According to the CDC, no serious side effects of the hepatitis B vaccine have been reported. The CDC’s VIS (Vaccine Information Statement) states that minor health problems following the hepatitis B can include temperature of 99.9% F or higher and soreness or redness at the injection site. The VIS also states that these symptoms usually begin shortly after the shot is administered and last for for one to two days. More rare reactions include longer-lasting or severe shoulder pain and dizziness or fainting immediately immediately after the vaccine injection.

As with any vaccine, allergic reactions may occur. The CDC estimates that only about 1 in every 1 million doses of vaccines cause allergic reactions. But if you’re concerned about any suspected side effects of your hepatitis B vaccine, contact your health care provider as soon as possible. If you suspect you’re having a severe allergic reaction, call 911 and proceed to the nearest hospital immediately.

Who Should Get the Hepatitis B Vaccine?

The hepatitis B vaccine is recommended for everyone, except those who have previously had a life-threatening allergic reaction to the hepatitis B vaccine or its components (which includes baker’s yeast). Additionally, those who are moderately to severely ill should wait until their health recovers to get the vaccine.

It’s recommended by the Immunization Action Coalition (IAC) that children get their first hepatitis B vaccine at birth to protect from Hepatitis B disease. After the first injection at the time of birth, children should complete their series of vaccinations by 6 to 18 months of age.

Adolescents or adults who did not get vaccinated at birth should still be vaccinated. If you have never received the hepatitis B vaccine, it’s recommended that you do so as soon as possible if you desire protection from hepatitis B.

Certain people are at a higher risk of hepatitis B exposure and are strongly recommended the vaccination. Those at high risk of hepatitis B exposure include people who live with someone with chronic hepatitis B, users of injectable drugs, people who share needles, hemodialysis patients, men who have sex with men, people who have sex with an infected person, people with multiple sex partners, people with sexually transmitted diseases, people who are exposed to blood at work, people who travel to countries with higher rates of hepatitis B, and infants born to infected mothers.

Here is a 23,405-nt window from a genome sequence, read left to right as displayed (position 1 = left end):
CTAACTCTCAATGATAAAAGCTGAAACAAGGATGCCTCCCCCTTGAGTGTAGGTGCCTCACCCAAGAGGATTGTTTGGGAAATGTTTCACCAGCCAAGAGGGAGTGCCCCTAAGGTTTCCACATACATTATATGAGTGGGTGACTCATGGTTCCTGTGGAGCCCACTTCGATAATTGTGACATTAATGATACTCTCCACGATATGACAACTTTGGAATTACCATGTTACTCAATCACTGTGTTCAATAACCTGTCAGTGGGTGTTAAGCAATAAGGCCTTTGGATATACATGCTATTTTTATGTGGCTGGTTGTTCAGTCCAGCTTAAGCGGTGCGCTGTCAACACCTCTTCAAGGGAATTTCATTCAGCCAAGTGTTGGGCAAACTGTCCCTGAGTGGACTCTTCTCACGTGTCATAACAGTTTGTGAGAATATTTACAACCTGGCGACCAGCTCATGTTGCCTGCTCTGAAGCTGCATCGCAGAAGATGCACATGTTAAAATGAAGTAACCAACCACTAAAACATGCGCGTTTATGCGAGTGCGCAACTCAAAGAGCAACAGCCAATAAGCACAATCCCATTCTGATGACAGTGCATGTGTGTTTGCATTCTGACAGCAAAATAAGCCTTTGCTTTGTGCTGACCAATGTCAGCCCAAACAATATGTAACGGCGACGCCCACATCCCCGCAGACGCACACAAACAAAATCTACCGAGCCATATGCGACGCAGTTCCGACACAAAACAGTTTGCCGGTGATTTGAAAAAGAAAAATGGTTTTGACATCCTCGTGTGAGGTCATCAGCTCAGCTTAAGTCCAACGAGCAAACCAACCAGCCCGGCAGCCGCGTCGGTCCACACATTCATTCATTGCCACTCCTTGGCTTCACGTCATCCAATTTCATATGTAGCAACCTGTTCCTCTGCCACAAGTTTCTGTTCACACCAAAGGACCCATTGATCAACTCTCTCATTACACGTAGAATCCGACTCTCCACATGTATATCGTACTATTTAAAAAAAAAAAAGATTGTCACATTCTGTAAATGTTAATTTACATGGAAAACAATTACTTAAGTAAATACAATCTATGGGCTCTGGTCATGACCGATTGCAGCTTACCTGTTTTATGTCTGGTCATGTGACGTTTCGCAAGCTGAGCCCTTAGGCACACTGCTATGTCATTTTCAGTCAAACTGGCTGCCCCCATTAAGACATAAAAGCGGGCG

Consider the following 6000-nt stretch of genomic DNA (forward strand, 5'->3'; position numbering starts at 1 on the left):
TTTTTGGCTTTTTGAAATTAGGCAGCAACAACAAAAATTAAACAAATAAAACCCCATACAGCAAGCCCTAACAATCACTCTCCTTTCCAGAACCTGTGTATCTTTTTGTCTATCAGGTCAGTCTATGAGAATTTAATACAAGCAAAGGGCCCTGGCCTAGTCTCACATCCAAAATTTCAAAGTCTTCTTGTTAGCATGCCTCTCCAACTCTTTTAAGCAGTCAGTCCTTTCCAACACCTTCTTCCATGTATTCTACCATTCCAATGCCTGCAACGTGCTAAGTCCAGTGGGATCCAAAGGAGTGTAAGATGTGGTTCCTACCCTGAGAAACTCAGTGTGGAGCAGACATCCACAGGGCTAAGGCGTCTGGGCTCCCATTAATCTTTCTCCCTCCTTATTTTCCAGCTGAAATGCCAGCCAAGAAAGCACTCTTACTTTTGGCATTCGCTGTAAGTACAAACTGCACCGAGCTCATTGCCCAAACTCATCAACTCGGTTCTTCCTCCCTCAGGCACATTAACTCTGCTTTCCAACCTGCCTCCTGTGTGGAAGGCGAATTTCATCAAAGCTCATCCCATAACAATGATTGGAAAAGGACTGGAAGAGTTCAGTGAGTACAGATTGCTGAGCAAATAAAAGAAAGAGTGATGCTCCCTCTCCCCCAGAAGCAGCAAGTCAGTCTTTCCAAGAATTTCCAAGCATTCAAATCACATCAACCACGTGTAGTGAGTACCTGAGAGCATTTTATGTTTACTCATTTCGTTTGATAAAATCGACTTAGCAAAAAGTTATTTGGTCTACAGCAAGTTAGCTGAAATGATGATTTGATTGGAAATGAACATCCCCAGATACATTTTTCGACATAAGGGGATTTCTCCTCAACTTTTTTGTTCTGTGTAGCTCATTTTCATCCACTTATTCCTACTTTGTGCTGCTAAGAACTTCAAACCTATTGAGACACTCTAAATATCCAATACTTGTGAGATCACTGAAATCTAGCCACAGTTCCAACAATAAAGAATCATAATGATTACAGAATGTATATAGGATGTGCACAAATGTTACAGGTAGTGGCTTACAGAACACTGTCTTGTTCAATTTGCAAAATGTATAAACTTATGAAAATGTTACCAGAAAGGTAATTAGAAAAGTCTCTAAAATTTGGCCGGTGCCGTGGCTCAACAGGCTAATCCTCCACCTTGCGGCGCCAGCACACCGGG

Where Does Hepatitis B Occur?

Hepatitis B occurs worldwide. To avoid disease caused by hepatitis B, it’s recommended that people living in all areas of the world receive the vaccine.

Some areas do have higher rates of hepatitis B infection. Because of this, travelers to these areas are more highly recommended the vaccine.

The World Health organization reports that Hepatitis B prevalence is highest in the WHO Western Pacific Region and the WHO African Region. The Western Pacific Region has a 6.2% rate of infection and the African Region has a 6.1% rate of infection.

Warner Plaza Urgent Care offers the hepatitis B vaccine. It’s important to stay on top of your health and follow a vaccination schedule. We offer any CDC- recommended vaccination. To discuss a vaccination needed for your trip, contact our office today and schedule a consultation. To get vaccinated, call to make an appointment, make an appointment online, or come in for a walk-in appointment.